Airmen support counterdrug mission in Manta

  • Published
  • By Master Sgt. Orville F. Desjarlais Jr.
  • Air Force Print News
America has 1.4 billion reasons to have a base in this Andean country.

That is the amount of drugs -- in dollars -- that did not find their way onto American streets, in part because of counterdrug operations from here.

“The war against drugs is important for everyone, not just the United States of America,” said Col. Pat Richardson, the U.S. Military Working Group commander based out of Quito, Ecuador, about a 30-minute flight north of here.

“It is a menace to the region, and our positive relationship has shown the good that can come from such a positive relationship,” the colonel said.

When Howard Air Base, Panama, closed in 1999, the Department of State lost a large portion of its ability to perform counterdrug operations. After the United States and Ecuador completed negotiations in 1998, the Air Force built Manta Air Base in 1999. It is located in the center of an Ecuadorian air force base known as Eloy Alfaro.

On a typical day, a customs plane lumbers off into the humid air in the early morning, along with a Navy P-3 Orion. It is followed by a Coast Guard C-130 Hercules, an E-3 Sentry airborne warning and control systems aircraft, and a KC-135 Stratotanker for air refueling support.

“We interdict to make it more difficult for drugs to be available in the streets,” said Maj. Chris Armour, an AWACS mission crew commander from Tinker Air Force Base, Okla. “We look for air tracks, which are aircraft that carry drugs, and water tracks, which are like fast-moving cigar boats.”

After spotting what they think may be a drug smuggler, an AWACS crew will contact the U.S. Coast Guard or customs, who will fly in to confirm their suspicions.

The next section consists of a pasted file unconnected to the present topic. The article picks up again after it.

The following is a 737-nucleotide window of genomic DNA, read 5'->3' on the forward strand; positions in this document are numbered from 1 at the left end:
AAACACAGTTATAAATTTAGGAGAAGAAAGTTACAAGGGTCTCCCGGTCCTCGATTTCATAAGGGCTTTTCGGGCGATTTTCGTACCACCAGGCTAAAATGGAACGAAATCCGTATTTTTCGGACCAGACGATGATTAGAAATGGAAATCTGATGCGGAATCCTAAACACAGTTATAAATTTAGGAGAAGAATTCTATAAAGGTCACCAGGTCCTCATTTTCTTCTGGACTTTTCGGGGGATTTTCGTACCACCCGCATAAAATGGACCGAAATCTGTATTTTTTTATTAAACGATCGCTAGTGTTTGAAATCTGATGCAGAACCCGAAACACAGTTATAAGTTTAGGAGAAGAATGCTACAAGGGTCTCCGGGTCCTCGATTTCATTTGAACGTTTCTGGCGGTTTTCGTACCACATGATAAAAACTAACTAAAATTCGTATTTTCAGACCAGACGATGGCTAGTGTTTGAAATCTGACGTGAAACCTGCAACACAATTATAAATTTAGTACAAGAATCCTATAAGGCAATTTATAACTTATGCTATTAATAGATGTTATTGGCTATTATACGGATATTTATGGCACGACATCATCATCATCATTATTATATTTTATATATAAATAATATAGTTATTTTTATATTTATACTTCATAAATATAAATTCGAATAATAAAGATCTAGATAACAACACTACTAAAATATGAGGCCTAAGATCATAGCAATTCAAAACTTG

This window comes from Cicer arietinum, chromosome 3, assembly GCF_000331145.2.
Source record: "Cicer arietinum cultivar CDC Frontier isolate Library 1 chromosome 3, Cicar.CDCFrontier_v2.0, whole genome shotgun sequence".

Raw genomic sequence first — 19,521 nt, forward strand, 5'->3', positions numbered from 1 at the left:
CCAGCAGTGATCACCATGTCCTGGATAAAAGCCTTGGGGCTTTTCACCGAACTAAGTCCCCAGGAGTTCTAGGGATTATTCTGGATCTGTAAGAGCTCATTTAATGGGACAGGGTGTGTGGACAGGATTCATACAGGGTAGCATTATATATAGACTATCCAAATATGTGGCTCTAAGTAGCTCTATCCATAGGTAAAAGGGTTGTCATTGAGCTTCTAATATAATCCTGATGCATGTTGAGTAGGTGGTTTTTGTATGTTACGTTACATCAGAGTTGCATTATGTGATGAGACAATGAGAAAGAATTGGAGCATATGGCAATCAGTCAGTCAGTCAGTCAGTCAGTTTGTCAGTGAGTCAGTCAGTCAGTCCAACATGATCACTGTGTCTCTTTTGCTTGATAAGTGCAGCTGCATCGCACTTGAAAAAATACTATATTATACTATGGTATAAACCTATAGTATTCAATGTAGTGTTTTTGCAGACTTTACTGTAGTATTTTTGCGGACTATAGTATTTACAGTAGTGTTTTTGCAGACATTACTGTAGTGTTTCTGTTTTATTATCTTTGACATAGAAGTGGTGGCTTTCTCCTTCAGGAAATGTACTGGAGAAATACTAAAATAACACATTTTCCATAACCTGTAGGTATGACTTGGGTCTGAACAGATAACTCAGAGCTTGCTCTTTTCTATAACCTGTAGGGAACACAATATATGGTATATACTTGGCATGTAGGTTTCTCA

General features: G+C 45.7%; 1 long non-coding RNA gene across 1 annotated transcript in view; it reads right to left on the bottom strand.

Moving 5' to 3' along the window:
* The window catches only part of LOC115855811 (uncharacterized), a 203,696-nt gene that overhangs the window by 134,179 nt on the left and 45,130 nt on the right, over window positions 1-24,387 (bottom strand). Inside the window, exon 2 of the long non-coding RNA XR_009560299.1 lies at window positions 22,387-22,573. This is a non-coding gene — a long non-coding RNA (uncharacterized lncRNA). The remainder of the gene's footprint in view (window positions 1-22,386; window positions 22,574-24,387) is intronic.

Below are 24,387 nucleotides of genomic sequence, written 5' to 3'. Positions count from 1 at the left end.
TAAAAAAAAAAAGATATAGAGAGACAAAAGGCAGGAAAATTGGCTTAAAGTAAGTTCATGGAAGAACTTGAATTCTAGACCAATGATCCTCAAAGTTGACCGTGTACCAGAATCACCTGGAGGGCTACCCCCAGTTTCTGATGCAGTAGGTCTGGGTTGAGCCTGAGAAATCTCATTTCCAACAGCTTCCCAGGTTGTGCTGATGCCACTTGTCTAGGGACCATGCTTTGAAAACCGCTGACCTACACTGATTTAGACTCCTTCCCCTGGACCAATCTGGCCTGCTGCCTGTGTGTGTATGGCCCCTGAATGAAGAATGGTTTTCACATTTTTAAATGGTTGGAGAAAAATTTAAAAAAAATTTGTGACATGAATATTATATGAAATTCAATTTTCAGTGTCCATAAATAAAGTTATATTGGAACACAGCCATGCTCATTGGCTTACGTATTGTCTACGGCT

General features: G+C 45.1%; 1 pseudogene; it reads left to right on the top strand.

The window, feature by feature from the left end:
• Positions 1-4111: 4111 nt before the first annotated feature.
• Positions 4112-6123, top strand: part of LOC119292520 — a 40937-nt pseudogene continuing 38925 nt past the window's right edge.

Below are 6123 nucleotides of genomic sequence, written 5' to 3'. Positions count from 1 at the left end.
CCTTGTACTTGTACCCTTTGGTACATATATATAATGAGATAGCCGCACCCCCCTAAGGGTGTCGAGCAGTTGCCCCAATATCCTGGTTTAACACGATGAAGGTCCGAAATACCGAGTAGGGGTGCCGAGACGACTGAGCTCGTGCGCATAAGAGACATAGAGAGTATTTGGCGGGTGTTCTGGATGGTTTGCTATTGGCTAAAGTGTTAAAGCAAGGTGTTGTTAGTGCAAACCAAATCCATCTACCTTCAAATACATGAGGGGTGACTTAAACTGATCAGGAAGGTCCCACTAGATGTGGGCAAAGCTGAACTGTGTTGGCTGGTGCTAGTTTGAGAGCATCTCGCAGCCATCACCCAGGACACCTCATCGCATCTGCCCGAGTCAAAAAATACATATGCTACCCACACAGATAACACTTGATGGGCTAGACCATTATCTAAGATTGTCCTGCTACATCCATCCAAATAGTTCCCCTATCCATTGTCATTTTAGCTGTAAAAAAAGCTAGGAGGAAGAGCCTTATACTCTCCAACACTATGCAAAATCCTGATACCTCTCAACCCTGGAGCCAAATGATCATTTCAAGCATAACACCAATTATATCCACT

With two children of his own, Major Armour believes the mission is extremely important.

“People don’t realize the extent of our mission. We have aircraft and ships taking part in this war on drugs. It’s very extensive,” the major said.

Airman 1st Class Alvin Marlar, an airborne radar technician who repairs the AWACS’ bulbous radar, said he normally flies once a month in Oklahoma. During this 60-day deployment -- his first -- the Mississippi native flies at least once every two days.

“It’s good training and it’s for a good cause,” Airman Marlar said. “I am actually going to dread the day I have to leave.”

There are 13 Airmen stationed here permanently for a year. The rest rotate through during air and space expeditionary force deployments.

There are about 230 people stationed at this base on the western coast of South America. Contractors provide a bulk of the support -- food services, fire department and aircraft maintenance.

The contracted fire department earns a bulk of the attention because they have raised thousands of dollars for local causes. They have also battled major city fires alongside their counterparts downtown. They have 17 Ecuadorian firefighters.

“(The contractors) do a majority of the support mission,” said Lt. Col. Bill Brinley, commander here. “They are as much a part of this team as any person who sits in an aircraft. I’d pit this fire department against any in the world. And the dining hall food is so good we have to keep the gym open 24 hours.”